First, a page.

My community band activity is taking up an increased amount of my time. Three nights of the week are devoted to my musical hobby. One or two Sundays a month are also taken up in making music with my band buddies. However in the midst of all of this I have taken the advice of a dear friend. I have never given up my day job in the fire service.
One of the major problems in meeting my drill schedule commitments arises from the fact that our fire company drills are usually held on Wednesday evenings. As a matter of fact, all of our company functions are held on the same night. Let me share with you the fact that I have no one to blame for this but myself.
Many years ago I led the fight to consolidate all of our functions on Wednesdays, so as not to take too many nights away from our families. As you might imagine, that was in the days before my love of the tuba came to the fore.
As I have mentioned on more than one occasion, I have opted out of the more physical aspects of our firefighting operations. I love to drive the apparatus, so I am still able to contribute to our departmental operations, especially during the critical daytime response period. However, I feel like I am cheating my fellow members by not attending our training sessions.
Let me share with you that I am one again on the road. I have chosen to write this commentary on an Amtrak Acela train headed for Washington, D.C. I am writing this now because the idea came into my head while I was waiting for the train at the Metro Park station in Edison, New Jersey. I wanted to capture the essence of my guilty feeling while they were fresh in my mind.
By the time you get to read this, I will have attended the National Fallen Firefighter's Foundation (NFFF) reception at the Library of Congress and served on the Department of Homeland Security's FIRE Act Strategic Review Panel. It is also my intention to be out of town once again at the end of October when I will be traveling to Emmitsburg, MD, to work on a course development project with the NFFF.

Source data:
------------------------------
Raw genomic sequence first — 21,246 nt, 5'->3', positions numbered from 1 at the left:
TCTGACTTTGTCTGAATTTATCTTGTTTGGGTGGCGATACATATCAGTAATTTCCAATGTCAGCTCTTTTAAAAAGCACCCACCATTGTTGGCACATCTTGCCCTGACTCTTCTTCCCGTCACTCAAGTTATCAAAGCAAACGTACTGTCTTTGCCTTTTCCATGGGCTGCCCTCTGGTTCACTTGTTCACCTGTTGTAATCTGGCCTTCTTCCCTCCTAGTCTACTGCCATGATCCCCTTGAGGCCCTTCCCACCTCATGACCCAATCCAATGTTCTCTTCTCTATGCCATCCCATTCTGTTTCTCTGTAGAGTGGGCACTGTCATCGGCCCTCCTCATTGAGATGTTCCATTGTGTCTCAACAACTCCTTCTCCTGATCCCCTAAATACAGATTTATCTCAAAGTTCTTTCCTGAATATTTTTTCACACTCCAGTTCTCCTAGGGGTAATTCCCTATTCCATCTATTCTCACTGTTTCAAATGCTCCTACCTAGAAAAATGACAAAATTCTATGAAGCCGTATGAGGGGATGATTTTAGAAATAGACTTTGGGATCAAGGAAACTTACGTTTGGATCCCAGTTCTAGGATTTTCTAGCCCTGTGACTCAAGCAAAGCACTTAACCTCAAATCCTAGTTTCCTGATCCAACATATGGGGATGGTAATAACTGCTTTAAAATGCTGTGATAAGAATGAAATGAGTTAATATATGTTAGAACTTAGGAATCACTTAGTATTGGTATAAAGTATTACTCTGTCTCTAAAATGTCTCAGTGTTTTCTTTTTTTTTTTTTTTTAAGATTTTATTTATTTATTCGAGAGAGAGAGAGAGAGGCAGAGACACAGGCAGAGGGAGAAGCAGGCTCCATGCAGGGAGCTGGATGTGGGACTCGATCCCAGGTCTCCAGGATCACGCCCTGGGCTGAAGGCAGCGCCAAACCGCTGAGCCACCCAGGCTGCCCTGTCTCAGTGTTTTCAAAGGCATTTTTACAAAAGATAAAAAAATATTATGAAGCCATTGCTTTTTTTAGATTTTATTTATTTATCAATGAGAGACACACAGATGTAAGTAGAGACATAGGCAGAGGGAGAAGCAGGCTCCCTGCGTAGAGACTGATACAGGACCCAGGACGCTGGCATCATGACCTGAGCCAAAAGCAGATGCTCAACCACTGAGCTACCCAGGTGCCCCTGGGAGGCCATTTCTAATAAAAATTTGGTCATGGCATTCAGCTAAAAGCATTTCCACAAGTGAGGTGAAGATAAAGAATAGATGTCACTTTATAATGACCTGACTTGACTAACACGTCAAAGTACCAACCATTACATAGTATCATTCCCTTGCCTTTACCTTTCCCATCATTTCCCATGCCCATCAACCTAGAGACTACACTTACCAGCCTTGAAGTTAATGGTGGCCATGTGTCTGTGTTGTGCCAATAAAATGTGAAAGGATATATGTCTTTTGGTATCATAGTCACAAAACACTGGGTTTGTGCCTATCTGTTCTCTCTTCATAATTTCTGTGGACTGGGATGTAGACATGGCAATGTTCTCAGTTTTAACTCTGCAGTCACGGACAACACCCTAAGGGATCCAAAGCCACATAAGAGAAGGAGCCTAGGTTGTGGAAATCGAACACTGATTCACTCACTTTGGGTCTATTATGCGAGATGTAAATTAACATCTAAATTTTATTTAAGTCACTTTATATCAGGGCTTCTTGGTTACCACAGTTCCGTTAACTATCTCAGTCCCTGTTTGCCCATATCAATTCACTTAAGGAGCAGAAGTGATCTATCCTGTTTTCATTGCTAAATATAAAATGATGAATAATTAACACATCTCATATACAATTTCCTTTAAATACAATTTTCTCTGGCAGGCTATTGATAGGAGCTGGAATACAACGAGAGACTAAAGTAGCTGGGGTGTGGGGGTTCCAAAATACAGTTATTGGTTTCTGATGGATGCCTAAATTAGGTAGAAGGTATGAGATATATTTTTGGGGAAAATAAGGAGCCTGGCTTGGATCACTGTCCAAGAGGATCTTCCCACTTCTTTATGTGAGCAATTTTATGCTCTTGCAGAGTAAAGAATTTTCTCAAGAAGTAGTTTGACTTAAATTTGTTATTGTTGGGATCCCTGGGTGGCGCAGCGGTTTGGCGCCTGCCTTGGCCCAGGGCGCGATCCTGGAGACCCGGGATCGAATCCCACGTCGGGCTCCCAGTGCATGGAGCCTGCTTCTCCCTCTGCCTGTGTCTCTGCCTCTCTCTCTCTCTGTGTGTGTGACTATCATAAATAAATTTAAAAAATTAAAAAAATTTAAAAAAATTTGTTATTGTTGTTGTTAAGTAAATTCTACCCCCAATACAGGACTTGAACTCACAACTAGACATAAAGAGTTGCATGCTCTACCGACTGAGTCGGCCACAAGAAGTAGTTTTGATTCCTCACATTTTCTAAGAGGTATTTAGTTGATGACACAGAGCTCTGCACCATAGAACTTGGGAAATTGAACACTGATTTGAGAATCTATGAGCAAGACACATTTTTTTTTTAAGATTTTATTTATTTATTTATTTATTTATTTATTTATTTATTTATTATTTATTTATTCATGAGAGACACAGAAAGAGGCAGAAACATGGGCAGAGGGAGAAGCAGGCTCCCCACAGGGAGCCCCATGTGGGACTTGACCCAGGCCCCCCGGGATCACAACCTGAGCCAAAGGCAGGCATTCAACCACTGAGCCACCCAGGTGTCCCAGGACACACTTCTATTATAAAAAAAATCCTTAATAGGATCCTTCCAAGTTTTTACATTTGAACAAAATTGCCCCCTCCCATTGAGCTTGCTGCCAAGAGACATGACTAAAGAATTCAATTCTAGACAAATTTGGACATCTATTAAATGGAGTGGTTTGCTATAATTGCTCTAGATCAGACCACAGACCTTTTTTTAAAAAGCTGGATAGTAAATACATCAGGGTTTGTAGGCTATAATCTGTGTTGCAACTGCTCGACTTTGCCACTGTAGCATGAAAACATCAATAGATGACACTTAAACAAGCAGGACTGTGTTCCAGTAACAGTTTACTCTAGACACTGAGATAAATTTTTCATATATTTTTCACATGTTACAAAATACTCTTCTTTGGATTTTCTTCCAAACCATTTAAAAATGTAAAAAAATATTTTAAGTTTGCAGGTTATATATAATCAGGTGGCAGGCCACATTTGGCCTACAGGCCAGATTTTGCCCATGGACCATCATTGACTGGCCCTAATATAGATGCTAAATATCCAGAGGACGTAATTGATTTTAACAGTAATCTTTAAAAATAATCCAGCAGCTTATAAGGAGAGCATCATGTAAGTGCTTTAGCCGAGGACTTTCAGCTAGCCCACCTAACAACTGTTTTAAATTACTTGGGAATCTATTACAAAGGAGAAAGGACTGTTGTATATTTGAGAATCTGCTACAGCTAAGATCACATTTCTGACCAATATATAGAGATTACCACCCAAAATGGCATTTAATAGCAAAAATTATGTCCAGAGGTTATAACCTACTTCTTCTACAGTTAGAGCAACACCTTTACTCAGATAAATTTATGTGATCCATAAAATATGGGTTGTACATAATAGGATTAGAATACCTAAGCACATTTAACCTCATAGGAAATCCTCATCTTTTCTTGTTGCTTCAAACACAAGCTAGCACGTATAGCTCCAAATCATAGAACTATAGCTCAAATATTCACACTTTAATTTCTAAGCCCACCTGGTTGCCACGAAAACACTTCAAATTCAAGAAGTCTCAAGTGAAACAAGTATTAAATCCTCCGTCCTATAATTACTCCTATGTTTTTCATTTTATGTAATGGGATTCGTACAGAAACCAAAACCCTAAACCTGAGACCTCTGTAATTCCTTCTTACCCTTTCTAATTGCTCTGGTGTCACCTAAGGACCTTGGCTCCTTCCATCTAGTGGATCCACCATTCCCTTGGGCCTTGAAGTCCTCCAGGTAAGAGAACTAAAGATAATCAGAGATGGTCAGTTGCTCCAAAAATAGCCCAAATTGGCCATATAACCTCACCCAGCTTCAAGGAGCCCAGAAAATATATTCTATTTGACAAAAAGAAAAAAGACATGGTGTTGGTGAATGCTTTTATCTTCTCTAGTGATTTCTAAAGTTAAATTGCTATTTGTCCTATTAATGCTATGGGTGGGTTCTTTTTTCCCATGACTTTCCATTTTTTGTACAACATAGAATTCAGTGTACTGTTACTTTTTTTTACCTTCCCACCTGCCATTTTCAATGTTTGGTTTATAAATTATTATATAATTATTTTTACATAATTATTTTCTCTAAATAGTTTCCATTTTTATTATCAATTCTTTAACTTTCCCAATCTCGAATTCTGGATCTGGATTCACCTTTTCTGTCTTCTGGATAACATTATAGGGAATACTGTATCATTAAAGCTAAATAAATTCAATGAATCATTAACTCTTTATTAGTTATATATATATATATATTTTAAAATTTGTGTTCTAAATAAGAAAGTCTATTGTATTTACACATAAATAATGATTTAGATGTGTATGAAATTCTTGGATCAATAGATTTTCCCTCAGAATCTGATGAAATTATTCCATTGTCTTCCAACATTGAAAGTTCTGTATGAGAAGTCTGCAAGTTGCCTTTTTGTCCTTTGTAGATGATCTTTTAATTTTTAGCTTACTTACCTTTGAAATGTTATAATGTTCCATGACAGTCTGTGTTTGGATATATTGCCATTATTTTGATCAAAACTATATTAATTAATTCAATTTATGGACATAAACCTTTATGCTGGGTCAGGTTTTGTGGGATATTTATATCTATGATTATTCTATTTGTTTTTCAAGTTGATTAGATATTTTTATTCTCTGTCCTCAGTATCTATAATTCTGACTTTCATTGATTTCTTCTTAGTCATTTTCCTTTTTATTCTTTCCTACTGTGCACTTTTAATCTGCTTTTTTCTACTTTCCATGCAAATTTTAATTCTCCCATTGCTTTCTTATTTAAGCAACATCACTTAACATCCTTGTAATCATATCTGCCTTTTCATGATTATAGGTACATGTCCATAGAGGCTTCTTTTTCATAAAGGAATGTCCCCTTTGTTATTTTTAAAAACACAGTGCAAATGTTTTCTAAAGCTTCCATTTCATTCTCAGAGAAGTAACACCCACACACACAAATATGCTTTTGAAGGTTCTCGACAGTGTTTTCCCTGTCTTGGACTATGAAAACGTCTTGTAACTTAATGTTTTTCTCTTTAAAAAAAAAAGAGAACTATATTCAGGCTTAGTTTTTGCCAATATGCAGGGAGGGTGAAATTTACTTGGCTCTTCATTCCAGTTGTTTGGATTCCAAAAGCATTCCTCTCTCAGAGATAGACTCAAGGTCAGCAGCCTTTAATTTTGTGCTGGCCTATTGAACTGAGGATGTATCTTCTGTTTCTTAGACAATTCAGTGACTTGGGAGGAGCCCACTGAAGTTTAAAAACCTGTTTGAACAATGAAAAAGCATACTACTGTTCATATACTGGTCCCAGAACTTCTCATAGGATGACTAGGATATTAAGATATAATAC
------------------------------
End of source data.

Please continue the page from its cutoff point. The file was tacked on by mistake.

Each one of these activities plays a part in the overall success of the fire service in our nation. Unfortunately they take time away from my at-home activities. I don't know my friends, but perhaps the time has come for me to move away from the shiny red vehicles and the bursts of adrenaline that such things bring and limit my activities to actions of the mind rather than activities of the body.
Nah! I wouldn't be me if I wasn't doing something that involved fire trucks, smoke, and rescue operations. You know me folks, I am tougher than that. It is my intention to suck it up and try to make as many of our remaining sessions as possible. Given the scheduled opportunities listed on our bulletin board, I should be able to do it.
I believe that my efforts as an active firefighter bring greater validity to my work as an educator, teacher, trainer, and consultant. I do not want to be perceived as a guy who talks a great game, but doesn't know where the stadium is located. I guess this is about the old concept of walking the walk, rather than just talking the talk. I shall keep this thought in mind as I attend our live fire training drill this coming week.
As I approach the 40th anniversary of my graduation from the U.S. Air Force Firefighting School back in November of 1966, perhaps I am getting a bit sensitive about my role as a long-time fire service veteran. Perhaps it is like the aging football player who doesn't want to hang up his cleats. But I guess it is like my darling wife said nearly 20 years ago, "face it Harry, you ain't Superman."
Maybe not, but I am a man with an agenda. Maybe I do not have to hang up my firefighting gear yet, but maybe it is time to make a better attempt at going from player to coach. Anyway, one of my hopes for January of 2007 is that I will remember to share with you the outcome of my make-the-drills goal for the closing months of 2006.
What I really mean here is how can I urge you to train harder if I am slacking off? That is not my way of doing business. So I will work to make up my training shortfall. I owe that to each of you. Take care and have a great week.